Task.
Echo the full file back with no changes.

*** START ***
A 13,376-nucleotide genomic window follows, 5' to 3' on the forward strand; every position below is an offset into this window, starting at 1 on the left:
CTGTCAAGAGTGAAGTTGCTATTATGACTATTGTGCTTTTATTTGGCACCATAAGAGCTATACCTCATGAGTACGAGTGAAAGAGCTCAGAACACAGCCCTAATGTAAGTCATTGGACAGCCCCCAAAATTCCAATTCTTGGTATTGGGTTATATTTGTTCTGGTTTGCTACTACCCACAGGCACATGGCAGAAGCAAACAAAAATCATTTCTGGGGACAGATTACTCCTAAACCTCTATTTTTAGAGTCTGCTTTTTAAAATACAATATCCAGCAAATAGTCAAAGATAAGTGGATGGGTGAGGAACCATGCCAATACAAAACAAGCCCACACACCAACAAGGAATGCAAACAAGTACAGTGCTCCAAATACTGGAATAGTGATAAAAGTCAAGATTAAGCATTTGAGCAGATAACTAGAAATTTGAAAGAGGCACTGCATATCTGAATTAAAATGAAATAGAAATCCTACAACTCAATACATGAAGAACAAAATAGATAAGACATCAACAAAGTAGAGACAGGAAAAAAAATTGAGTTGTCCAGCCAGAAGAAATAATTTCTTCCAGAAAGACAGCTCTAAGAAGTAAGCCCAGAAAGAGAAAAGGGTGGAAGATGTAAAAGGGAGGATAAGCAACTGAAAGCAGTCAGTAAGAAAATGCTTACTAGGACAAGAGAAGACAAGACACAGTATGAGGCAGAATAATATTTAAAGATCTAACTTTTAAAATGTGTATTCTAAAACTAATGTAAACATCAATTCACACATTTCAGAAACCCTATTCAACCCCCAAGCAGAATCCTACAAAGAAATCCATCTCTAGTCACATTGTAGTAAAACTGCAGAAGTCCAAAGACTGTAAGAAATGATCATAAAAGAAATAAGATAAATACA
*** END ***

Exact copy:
A 13,376-nucleotide genomic window follows, 5' to 3' on the forward strand; every position below is an offset into this window, starting at 1 on the left:
CTGTCAAGAGTGAAGTTGCTATTATGACTATTGTGCTTTTATTTGGCACCATAAGAGCTATACCTCATGAGTACGAGTGAAAGAGCTCAGAACACAGCCCTAATGTAAGTCATTGGACAGCCCCCAAAATTCCAATTCTTGGTATTGGGTTATATTTGTTCTGGTTTGCTACTACCCACAGGCACATGGCAGAAGCAAACAAAAATCATTTCTGGGGACAGATTACTCCTAAACCTCTATTTTTAGAGTCTGCTTTTTAAAATACAATATCCAGCAAATAGTCAAAGATAAGTGGATGGGTGAGGAACCATGCCAATACAAAACAAGCCCACACACCAACAAGGAATGCAAACAAGTACAGTGCTCCAAATACTGGAATAGTGATAAAAGTCAAGATTAAGCATTTGAGCAGATAACTAGAAATTTGAAAGAGGCACTGCATATCTGAATTAAAATGAAATAGAAATCCTACAACTCAATACATGAAGAACAAAATAGATAAGACATCAACAAAGTAGAGACAGGAAAAAAAATTGAGTTGTCCAGCCAGAAGAAATAATTTCTTCCAGAAAGACAGCTCTAAGAAGTAAGCCCAGAAAGAGAAAAGGGTGGAAGATGTAAAAGGGAGGATAAGCAACTGAAAGCAGTCAGTAAGAAAATGCTTACTAGGACAAGAGAAGACAAGACACAGTATGAGGCAGAATAATATTTAAAGATCTAACTTTTAAAATGTGTATTCTAAAACTAATGTAAACATCAATTCACACATTTCAGAAACCCTATTCAACCCCCAAGCAGAATCCTACAAAGAAATCCATCTCTAGTCACATTGTAGTAAAACTGCAGAAGTCCAAAGACTGTAAGAAATGATCATAAAAGAAATAAGATAAATACA